Trinity Tomes 9 - Agrippa d'Aubigné's Les Tragiques

Old Member
25 October 2021 17:30-18:30

Join us to hear from Professor Valerie Worth, Fellow and Tutor for Graduates, about her translation of this epic poem.

Agrippa d’Aubigné’s remarkable epic poem, Les Tragiques, was composed in France in the 1570s, in the aftermath of the terrible Massacre of St Bartholomew, and it was first published in 1616.

It sets the recent sufferings of the Protestants in the French Wars of Religion within the overarching context of God’s eternal plan for his chosen faithful. Recording the bitter story of the defeated party, the poet movingly combines depictions of a devastated country, vivid tableaux of the worst atrocities of the Wars, and satirical attacks on leading political and religious figures such as Catherine de’ Medici and the Guise family.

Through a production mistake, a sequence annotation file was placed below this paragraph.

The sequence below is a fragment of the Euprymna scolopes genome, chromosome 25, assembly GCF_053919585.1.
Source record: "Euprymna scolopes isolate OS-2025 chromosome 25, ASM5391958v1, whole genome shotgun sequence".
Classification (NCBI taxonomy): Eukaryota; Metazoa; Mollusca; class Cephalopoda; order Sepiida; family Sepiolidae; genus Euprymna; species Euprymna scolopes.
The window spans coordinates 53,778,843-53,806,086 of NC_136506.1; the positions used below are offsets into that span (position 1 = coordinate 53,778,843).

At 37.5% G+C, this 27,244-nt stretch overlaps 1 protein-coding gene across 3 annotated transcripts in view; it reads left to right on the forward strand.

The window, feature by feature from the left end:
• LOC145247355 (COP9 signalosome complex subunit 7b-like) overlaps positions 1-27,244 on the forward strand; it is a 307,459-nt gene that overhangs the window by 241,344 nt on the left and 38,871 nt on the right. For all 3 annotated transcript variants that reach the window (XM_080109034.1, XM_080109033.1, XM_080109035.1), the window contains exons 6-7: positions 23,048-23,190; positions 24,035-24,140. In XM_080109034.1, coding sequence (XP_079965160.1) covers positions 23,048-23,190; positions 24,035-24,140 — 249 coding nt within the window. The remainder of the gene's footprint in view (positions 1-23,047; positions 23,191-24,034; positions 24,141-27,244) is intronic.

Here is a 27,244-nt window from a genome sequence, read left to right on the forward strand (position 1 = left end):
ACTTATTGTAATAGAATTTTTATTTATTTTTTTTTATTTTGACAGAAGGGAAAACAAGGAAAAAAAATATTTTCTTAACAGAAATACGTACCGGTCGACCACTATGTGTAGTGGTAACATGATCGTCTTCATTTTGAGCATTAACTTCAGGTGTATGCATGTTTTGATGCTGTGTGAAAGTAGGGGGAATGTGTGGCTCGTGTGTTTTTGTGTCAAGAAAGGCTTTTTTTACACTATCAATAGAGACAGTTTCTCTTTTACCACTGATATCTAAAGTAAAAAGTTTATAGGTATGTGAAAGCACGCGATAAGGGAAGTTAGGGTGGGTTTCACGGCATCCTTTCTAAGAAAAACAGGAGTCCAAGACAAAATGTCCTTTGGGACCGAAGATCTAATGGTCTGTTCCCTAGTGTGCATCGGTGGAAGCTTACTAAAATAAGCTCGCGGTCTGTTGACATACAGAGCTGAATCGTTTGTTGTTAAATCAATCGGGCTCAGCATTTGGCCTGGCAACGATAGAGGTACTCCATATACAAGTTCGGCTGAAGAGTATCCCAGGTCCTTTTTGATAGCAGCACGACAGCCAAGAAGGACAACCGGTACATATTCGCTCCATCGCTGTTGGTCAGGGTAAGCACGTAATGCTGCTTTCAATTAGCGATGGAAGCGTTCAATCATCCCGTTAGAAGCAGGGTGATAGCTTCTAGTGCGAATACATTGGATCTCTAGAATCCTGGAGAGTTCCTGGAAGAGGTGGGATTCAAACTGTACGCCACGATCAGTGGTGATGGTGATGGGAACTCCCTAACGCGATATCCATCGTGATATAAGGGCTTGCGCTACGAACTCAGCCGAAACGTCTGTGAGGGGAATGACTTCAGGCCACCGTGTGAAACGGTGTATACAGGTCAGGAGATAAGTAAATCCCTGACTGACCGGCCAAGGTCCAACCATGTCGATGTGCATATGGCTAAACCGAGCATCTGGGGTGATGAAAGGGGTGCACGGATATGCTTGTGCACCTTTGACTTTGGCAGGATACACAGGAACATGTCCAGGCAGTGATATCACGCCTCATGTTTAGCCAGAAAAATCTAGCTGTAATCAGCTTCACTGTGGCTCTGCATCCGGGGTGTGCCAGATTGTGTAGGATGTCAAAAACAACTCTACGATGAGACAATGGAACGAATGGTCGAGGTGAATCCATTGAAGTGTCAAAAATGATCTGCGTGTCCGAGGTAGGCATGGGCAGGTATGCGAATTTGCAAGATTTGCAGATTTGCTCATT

As he narrates a story which he believes must not be forgotten, d`Aubigné develops an innovative French poetic style that deliberately challenges conventions. The complete work has never previously been translated into English. This translation of the entire text is accompanied by illustrations from the period, a full introduction and detailed critical notes, so that it can be read by students and researchers of comparative literature, history and theology as well as specialists of French.

A recording of the session is available on the college YouTube channel - please click here


Valerie Worth

As Senior Tutor since October 2009 Valerie has been responsible for the strategic planning of the college’s academic activities, overseeing the appointments of academics, the admission of undergraduates and graduates, and the academic progress of students once they are on course.

She will be stepping down from this role in Michaelmas Term 2021, but will continue as Fellow and Tutor for Graduates alongside her successor as Senior Tutor, Rebecca Bullard. Some Old Members may remember Valerie as a lecturer in French at Trinity from 1984-1989 while Frank Barnett was the Tutorial Fellow in French and Clive Griffin in Spanish.

Valerie’s main areas of research include: humanism and translation in Renaissance France; medicine in Early Modern Europe; Renaissance French poetry; seventeenth-century French theatre; and the contemporary French language.